Were there any misconceptions that you had to overcome?
When I was between 15 and 16, I was taught that the Catholic Church was
highly authoritarian and that the priests had strict control over your thoughts
and ideas. By the time it came to convert I had been around the world a while,
so I no longer had those ideas. I knew too many Catholics to believe that.
Does it seem to make a difference converting at age 76
rather than when you were younger?
I donít know that it has
any effect. My mother is going to be 105 this fall. I donít feel old compared
to her. I havenít spoken to her about it yet, but I assume sheíll take it well.
There is an advantage in waiting until youíre 76 to be baptized, because
youíre forgiven all of your prior sins. Plus, at that age youíre not likely to
commit any really interesting or serious sins.
Was there anything in particular that pulled you toward the Church?
found the evidence of the existence of God highly persuasive, as well as the arguments
from design both at the macro level of the universe and the micro level of the
I found the evidence of design overwhelming, and also the number
of witnesses to the Resurrection compelling. The Resurrection is established as
a solid historical fact.
Plus, there was the fact that the Church is
the Church that Christ established, and while itís always in trouble, despite
its modern troubles it has stayed more orthodox than almost any church I know
of. The mainline Protestant churches are having much more difficulty.
Did your wife play a significant role in your decision?
Yes, although she never proselytized outright. She discussed things with
me, but it was more her example than anything else. I donít know whether itís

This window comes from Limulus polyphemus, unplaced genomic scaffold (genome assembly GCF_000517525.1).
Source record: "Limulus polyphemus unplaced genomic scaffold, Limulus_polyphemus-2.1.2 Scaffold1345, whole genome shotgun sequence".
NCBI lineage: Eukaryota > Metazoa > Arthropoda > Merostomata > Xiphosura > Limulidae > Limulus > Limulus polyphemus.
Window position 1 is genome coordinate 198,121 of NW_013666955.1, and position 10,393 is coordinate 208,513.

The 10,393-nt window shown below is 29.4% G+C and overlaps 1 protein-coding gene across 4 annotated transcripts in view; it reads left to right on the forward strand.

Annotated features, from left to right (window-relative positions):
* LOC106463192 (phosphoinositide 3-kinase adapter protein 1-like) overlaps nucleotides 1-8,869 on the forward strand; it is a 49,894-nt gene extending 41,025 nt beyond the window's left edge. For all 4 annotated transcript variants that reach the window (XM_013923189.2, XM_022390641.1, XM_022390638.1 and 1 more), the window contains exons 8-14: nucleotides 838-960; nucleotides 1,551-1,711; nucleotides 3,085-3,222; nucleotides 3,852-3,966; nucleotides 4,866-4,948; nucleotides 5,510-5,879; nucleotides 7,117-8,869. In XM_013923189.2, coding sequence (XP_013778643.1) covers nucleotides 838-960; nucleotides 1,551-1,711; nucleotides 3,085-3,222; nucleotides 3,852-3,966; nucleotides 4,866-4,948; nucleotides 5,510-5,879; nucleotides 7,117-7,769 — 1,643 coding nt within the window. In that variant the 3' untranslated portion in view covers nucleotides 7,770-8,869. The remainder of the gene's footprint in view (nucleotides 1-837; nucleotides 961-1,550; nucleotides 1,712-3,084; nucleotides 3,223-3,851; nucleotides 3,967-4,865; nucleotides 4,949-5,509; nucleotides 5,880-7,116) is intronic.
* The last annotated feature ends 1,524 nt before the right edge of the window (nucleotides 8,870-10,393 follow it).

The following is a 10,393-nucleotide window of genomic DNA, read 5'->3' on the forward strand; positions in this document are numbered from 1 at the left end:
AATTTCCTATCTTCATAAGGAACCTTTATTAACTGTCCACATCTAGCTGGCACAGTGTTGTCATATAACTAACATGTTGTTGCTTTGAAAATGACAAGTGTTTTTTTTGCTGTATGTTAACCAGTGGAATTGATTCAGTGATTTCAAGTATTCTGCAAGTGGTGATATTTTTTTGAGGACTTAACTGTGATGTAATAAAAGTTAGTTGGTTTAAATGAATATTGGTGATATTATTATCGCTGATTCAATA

her faith or something else, but she is an extraordinarily fine woman. We received
a note from Father Richard John Neuhaus saying that now all of the saints could
get some rest from Mary Ellenís importuning.
Where was the ceremony held?
I decided I wanted only a small group of people present, the ceremony was held
at the Catholic Information Center chapel in Washington. There were three priests
at the baptism. Msgr. Awalt did the baptism. Father McCloskey gave the homily
and Msgr. Peter Vaghi, pastor of St. Patrickís Catholic Church, also participated.
I didnít talk about it to anyone beforehand.
My three children were as
surprised about it as anyone. I told the sponsors, Kate OíBeirne and John OíSullivan,
only a couple of weeks before. I donít know how surprised they were. I never discussed
it with them, but they probably expected that I wasnít far off.
1996, you published Slouching Toward Gomorrah. In light of the recent Supreme
Court decision striking down Texasí anti-sodomy law, do you think we are still
slouching or are we already there?
Yes, we are slouching toward
it if we havenít passed the city limits already. Iím afraid that the Supreme Court
is playing a large role in moving the culture in that direction.
book is going to be reissued with a new chapter that will discuss the recent Lawrence
decision, the affirmative-action cases and the decision regarding computer-simulated